Previous studies in the area of leisure constraints reported weak negative relationships or, in some cases, non-relationships between perceived constraints and participation in sport and leisure activities [34, 42]. Jackson et al.  proposed that these weak relationships might be due to the negotiation of leisure constraints. Although everybody faces and reports constraints, there are individuals who overcome them with the development of successful negotiation strategies. A variety of behavioral variables have been suggested in the literature to influence the success of these negotiation strategies, such as motivation and personality . In the current study, we aimed to test if attitudes and perceived behavioral control interact with constraints and intervene within their relationship with intention to continuing physical activity participation. Based on the negotiation proposition , we aimed to test if the constraints that older individuals report have a direct impact on intention, or an indirect one through their impact on perceived behavioral control and attitudes. We would expect that individuals who feel that they can control their behavior and/or will have positive attitudes toward physical activity would be more likely to overcome the influence of constraints.
The results of the study revealed some clear patterns. First of all, the element of subjective norms was not significantly associated with older individuals’ intention to participate in physical activity programs. This finding supports previous studies [12, 24, 43]. It seems that older individuals are somewhat independent on their decisions regarding physical activity participation. This might be due to the organized nature of the physical activity programs. All the individuals who participated in the research were members of KAPI and participated in the programs provided by KAPI. It is not clear if the results would have been the same if the question had been about physical activity participation in an unorganized setting. Previous studies have suggested that middle-aged and old individuals usually follow some stereotypes, do not always feel comfortable to participate in exercise and recreational programs, and are influenced by social contacts .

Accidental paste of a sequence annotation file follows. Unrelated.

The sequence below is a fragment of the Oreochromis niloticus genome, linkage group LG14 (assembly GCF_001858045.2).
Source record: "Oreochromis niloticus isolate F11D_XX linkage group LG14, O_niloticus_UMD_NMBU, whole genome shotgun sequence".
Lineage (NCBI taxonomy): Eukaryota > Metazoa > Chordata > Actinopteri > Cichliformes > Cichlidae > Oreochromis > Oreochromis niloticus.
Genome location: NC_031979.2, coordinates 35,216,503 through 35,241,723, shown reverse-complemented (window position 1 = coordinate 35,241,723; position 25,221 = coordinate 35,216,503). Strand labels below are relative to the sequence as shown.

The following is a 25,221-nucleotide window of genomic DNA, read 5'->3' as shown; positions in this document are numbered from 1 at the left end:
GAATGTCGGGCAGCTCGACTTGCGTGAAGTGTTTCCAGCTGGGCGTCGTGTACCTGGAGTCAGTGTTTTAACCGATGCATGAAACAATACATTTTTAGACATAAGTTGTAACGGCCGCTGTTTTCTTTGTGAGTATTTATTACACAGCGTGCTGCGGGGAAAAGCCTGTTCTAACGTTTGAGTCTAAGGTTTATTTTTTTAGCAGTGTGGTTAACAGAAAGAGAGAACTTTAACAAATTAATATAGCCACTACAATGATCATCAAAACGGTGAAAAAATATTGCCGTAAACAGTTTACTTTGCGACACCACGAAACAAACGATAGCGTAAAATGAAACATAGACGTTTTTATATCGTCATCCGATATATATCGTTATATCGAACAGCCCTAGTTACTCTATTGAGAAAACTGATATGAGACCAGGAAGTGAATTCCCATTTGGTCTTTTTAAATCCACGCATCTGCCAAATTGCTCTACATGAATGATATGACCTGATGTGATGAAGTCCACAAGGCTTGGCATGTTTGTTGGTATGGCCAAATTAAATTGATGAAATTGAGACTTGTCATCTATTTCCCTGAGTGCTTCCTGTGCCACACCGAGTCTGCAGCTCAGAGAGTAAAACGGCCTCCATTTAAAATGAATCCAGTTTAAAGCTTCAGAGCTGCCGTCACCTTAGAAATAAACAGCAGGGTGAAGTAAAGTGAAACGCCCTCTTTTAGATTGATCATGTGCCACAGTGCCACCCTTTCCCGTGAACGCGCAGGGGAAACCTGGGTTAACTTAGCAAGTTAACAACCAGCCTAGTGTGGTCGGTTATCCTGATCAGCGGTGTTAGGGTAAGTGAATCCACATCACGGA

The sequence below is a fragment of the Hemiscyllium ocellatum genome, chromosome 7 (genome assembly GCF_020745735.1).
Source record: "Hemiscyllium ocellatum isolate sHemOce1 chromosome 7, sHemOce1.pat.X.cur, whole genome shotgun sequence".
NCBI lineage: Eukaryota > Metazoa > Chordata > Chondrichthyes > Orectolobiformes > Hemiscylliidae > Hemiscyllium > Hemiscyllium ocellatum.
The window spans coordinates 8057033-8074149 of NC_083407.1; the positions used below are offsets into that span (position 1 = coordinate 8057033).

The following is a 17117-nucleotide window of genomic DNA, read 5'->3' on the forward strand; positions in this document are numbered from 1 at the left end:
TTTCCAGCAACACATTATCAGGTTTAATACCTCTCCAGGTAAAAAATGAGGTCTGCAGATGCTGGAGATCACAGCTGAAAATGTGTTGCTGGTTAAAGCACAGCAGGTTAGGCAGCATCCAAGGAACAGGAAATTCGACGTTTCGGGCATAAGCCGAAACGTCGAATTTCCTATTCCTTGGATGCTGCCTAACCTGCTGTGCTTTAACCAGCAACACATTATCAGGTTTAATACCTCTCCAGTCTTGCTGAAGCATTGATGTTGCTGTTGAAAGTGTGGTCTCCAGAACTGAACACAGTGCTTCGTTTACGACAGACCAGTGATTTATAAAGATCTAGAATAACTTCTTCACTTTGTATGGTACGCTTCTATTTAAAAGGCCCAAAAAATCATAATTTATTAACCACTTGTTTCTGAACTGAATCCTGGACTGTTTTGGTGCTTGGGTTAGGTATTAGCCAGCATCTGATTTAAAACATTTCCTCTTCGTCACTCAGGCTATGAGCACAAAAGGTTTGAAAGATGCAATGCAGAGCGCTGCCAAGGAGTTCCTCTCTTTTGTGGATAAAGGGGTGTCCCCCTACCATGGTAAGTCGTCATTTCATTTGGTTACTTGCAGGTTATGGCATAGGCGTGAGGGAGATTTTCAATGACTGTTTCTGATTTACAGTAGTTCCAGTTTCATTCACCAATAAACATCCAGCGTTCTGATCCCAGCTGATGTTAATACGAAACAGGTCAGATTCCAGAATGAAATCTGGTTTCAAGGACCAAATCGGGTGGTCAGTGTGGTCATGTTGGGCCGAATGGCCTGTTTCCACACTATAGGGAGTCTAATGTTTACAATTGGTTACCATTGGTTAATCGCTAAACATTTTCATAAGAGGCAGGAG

In terms of the relationship between constraint dimensions and the elements of the theory of planned behavior, the results revealed significant statistical associations among the variables. Both attitudes and perceived behavioral control were shown to be significantly correlated with all the constraint dimensions. As expected, all the correlations were negative. These results support the study conducted by Alexandris and Stodolska .
In terms of the role of perceived behavioral control and attitudes as mediators of the relationship between constraints and intention, some clear patterns were also revealed. First of all, both the variables were shown to be mediators, which suggests that constraints influence intention both directly and indirectly through their negative effects on attitudes and perceived behavioral control. Subsequently, individuals who face or perceive constraints are more likely to overcome them if they have developed positive attitudes toward physical activity and/or feel in control of their behavior. In terms of the strength of the mediation, perceived behavioral control was shown to be the strongest mediator. These findings support the negotiation proposition  and further extend it by suggesting two more behavioral variables (attitudes and perceived behavioral control) that could be included in future constraint models. As previously discussed, so far, only motivation had been shown to interact with constraints [10, 28].